I know, from my training, that drawing is a play of light and dark, of shadow – drawing, ultimately, is the flicker of light on planes. Hence, when I draw, I am sensitive to tonalities, to shades of pale, of dark; ultimately, I follow light, and I create a play of differences, of gradations.
Every figure, and every body, is different; every pose is a different play. This, indeed, is what Christian Johnson captures in his work; this is his tonal game.
At Double Vision, works are arranged, fittingly, as plays, as variating flickers; as the eye moves, trembles, and stops, the shapes collide; slowly, the mind wanders, and the fingers grasp, if but for a moment, the rough arc of the charcoal stub.
I am intrigued by Johnson’s knowledge of bodies, and by his warping of planes. The works are elegant, yet disturbing; the forms are voluptuous, yet spare.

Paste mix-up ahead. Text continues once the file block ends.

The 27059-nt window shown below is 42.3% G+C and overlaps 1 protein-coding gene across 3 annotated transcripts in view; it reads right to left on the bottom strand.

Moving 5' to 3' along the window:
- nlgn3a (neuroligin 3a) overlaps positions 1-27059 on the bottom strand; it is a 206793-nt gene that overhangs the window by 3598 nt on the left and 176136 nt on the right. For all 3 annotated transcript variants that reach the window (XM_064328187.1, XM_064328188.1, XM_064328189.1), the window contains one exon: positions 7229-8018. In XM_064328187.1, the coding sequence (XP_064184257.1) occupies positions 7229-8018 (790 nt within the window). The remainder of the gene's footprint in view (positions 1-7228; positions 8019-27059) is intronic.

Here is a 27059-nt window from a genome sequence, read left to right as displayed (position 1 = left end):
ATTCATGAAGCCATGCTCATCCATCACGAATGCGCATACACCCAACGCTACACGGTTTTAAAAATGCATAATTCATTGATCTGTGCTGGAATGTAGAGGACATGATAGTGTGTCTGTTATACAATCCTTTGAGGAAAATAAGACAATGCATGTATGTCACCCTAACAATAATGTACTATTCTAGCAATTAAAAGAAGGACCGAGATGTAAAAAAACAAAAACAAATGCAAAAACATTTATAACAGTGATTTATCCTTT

How, indeed, does one create a contradiction? How does one match differences, variations, and textures? How does one capture bodies? If Johnson’s work is any indication, the key is abandon – total, playful artistic abandon.
I felt abandon, too, in that crowd, in that tiny space – that is, I felt the joy of eyes, the reel of minds, the tick of dreams. This, I feel, is the why of art shows; this is why we gather.
I strongly, strongly encourage you to visit Double Vision; it is an absolute treasure. I, for one, will absolutely visit again.
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